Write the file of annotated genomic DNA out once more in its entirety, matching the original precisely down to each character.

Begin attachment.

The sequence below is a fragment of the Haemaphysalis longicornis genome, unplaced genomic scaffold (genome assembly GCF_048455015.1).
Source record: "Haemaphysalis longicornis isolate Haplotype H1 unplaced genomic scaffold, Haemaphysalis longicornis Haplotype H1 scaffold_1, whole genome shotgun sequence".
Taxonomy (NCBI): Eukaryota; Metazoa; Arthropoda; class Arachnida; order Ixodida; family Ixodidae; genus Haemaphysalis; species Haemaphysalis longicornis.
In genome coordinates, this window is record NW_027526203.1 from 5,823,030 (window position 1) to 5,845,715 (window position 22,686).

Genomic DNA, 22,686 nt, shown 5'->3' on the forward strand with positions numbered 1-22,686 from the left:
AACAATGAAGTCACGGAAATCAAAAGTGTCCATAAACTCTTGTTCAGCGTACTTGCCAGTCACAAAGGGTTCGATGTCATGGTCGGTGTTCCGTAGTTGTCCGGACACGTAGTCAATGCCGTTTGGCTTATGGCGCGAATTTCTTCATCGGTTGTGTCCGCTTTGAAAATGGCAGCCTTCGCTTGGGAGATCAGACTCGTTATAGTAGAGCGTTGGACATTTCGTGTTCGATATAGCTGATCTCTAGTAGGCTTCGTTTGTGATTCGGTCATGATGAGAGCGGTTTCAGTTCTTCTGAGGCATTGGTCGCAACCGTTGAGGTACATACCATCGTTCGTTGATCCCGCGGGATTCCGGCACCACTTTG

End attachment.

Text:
The sequence below is a fragment of the Haemaphysalis longicornis genome, unplaced genomic scaffold (genome assembly GCF_048455015.1).
Source record: "Haemaphysalis longicornis isolate Haplotype H1 unplaced genomic scaffold, Haemaphysalis longicornis Haplotype H1 scaffold_1, whole genome shotgun sequence".
Taxonomy (NCBI): Eukaryota; Metazoa; Arthropoda; class Arachnida; order Ixodida; family Ixodidae; genus Haemaphysalis; species Haemaphysalis longicornis.
In genome coordinates, this window is record NW_027526203.1 from 5,823,030 (window position 1) to 5,845,715 (window position 22,686).

Genomic DNA, 22,686 nt, shown 5'->3' on the forward strand with positions numbered 1-22,686 from the left:
AACAATGAAGTCACGGAAATCAAAAGTGTCCATAAACTCTTGTTCAGCGTACTTGCCAGTCACAAAGGGTTCGATGTCATGGTCGGTGTTCCGTAGTTGTCCGGACACGTAGTCAATGCCGTTTGGCTTATGGCGCGAATTTCTTCATCGGTTGTGTCCGCTTTGAAAATGGCAGCCTTCGCTTGGGAGATCAGACTCGTTATAGTAGAGCGTTGGACATTTCGTGTTCGATATAGCTGATCTCTAGTAGGCTTCGTTTGTGATTCGGTCATGATGAGAGCGGTTTCAGTTCTTCTGAGGCATTGGTCGCAACCGTTGAGGTACATACCATCGTTCGTTGATCCCGCGGGATTCCGGCACCACTTTG